This is an important consideration in a dividend decision since payment of dividend represent the use of cash. A company may be profitable but may not be liquid. The greater the cash position or liquidity of a company the greater its ability to pay dividends. The liquidity of a company is influenced by the company’s investment and financial decisions.
(3) Access to borrowing
A company may not be liquid, it can still pay dividend. It may have access to borrowing from financial institutions. A bank can extend various forms of credit facilities to the company.
The greater the ability of a firm to borrow, the greater is its ability to pay cash dividends even if it not liquid.
(4) Access to the capital market
A company could raise new debt or equity from the capital market if it is not liquid enough to pay cash dividends. The greater the access of a company to the capital market, the greater it’s ability to pay cash dividends.
A company that pays a large dividend may need to raise capital through issuance of additional shares later to finance profitability investment opportunities.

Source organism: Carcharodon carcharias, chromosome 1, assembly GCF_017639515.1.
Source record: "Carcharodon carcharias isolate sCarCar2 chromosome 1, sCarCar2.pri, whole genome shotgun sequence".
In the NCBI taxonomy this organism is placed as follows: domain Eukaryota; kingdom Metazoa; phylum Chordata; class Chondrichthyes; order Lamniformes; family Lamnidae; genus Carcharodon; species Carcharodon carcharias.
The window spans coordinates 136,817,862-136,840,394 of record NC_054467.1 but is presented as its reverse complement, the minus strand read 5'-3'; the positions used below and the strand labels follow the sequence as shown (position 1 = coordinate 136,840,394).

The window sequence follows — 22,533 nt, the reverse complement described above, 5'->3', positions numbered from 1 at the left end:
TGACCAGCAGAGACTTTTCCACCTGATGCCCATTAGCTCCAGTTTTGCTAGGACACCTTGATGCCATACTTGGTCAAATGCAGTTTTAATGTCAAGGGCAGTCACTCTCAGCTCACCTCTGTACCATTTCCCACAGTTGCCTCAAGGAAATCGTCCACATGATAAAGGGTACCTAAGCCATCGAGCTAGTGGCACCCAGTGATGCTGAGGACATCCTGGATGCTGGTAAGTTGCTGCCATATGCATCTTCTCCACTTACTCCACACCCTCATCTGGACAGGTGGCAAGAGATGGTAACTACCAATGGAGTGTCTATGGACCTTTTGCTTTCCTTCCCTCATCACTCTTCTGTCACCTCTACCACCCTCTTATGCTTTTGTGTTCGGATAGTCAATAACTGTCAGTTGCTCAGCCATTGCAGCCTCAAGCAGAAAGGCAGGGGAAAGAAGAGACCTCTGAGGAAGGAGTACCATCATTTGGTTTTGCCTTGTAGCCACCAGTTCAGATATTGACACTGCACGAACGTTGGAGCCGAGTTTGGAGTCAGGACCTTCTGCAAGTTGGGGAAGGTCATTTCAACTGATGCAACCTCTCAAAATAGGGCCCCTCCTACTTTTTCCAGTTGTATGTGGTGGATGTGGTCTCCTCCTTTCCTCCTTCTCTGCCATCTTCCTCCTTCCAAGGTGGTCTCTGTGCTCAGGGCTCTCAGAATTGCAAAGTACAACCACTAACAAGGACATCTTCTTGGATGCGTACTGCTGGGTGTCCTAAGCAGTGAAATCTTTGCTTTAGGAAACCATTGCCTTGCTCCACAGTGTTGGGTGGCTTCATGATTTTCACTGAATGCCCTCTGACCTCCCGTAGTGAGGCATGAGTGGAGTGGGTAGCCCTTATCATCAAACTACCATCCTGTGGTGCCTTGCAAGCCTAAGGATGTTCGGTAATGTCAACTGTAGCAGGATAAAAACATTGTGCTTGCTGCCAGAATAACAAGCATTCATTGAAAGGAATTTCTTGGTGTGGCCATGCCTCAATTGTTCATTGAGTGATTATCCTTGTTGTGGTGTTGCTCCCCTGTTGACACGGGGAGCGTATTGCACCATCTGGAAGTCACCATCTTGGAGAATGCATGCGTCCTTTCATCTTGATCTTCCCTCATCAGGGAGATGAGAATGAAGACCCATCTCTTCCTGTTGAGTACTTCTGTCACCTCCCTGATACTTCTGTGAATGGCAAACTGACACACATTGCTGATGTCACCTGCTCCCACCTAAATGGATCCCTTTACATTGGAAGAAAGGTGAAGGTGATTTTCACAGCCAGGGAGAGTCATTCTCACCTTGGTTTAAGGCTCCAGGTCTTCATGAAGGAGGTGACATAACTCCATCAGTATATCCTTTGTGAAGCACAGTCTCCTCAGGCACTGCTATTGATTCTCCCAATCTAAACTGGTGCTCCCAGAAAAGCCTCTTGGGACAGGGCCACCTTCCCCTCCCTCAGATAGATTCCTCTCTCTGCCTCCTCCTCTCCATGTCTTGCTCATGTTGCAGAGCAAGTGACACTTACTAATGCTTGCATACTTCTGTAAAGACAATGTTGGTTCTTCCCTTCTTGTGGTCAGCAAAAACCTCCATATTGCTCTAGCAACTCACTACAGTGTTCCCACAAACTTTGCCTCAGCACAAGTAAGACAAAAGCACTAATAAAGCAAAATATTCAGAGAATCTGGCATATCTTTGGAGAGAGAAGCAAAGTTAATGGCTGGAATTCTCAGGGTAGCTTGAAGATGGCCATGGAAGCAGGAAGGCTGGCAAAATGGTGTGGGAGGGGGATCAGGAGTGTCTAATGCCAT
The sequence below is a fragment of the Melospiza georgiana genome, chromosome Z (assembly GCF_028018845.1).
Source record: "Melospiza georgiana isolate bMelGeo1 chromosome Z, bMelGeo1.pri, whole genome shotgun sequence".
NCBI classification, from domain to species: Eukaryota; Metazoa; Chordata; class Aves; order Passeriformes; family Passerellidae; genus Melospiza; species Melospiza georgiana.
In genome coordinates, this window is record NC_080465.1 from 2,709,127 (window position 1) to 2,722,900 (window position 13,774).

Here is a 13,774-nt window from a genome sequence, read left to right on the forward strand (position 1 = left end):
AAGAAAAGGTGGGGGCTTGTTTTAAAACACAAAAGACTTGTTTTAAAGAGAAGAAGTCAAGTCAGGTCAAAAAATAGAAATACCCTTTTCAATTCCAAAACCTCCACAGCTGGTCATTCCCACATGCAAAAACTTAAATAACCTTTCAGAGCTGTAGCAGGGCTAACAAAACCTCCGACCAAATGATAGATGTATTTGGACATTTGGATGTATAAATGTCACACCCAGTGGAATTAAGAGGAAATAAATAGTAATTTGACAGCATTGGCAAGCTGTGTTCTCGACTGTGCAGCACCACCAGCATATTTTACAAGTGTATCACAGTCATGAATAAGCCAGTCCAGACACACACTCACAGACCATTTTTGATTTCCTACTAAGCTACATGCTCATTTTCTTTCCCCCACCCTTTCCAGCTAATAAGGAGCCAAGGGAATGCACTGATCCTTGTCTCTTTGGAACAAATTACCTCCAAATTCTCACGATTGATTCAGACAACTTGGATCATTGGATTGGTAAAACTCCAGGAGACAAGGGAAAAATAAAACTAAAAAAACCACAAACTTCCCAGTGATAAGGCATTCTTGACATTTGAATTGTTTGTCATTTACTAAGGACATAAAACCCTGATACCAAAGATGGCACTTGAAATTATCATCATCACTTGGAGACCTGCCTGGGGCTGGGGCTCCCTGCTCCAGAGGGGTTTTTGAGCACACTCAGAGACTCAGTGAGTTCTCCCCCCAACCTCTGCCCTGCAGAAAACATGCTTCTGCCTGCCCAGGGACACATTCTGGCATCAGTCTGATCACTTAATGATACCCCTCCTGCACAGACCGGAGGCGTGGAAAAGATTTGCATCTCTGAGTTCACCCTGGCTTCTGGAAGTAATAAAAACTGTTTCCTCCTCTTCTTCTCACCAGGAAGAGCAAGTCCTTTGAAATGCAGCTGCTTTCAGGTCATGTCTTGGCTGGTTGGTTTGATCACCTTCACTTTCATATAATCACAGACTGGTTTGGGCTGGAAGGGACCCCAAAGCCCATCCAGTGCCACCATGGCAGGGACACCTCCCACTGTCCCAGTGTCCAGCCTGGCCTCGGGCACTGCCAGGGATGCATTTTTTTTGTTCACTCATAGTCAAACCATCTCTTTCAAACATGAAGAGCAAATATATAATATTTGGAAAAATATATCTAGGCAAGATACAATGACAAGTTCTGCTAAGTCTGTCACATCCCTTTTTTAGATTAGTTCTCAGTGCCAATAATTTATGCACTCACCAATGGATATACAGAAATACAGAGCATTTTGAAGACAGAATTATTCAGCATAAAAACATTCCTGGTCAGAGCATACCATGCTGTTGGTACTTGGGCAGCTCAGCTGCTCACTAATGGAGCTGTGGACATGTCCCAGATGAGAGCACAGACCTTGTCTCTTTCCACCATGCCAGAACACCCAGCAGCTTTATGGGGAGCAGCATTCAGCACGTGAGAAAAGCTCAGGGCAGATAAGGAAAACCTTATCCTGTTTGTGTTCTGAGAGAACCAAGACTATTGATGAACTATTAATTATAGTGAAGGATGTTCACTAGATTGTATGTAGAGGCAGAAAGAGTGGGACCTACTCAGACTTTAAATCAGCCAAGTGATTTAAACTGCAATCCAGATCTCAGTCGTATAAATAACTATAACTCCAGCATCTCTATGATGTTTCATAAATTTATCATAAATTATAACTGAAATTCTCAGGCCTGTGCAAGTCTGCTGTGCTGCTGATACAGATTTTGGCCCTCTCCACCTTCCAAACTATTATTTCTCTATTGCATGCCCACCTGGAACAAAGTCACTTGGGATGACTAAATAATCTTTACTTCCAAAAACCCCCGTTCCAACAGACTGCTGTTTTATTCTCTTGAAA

When new shares are issued the controlling interest of the company may be diluted especially if the controlling shareholders do not or cannot subscribe to the shares issued. Thus, controlling shareholders prefer a low dividend pay out so that the company can finance its investment programme with retained earning.
(6) Restrictions in loan agreement or bond indentures
To ensure that a lender could service it s debts, the protective covenant in a loan agreement or bond indenture often include a restriction in the payment of dividends. It usually specifies the maximum percentage of cumulating earnings that can be paid out as dividend. Thus, with such restriction in force the ability of a company to pay dividends is reduced.
(7) Nature of shareholders and their desire for individuals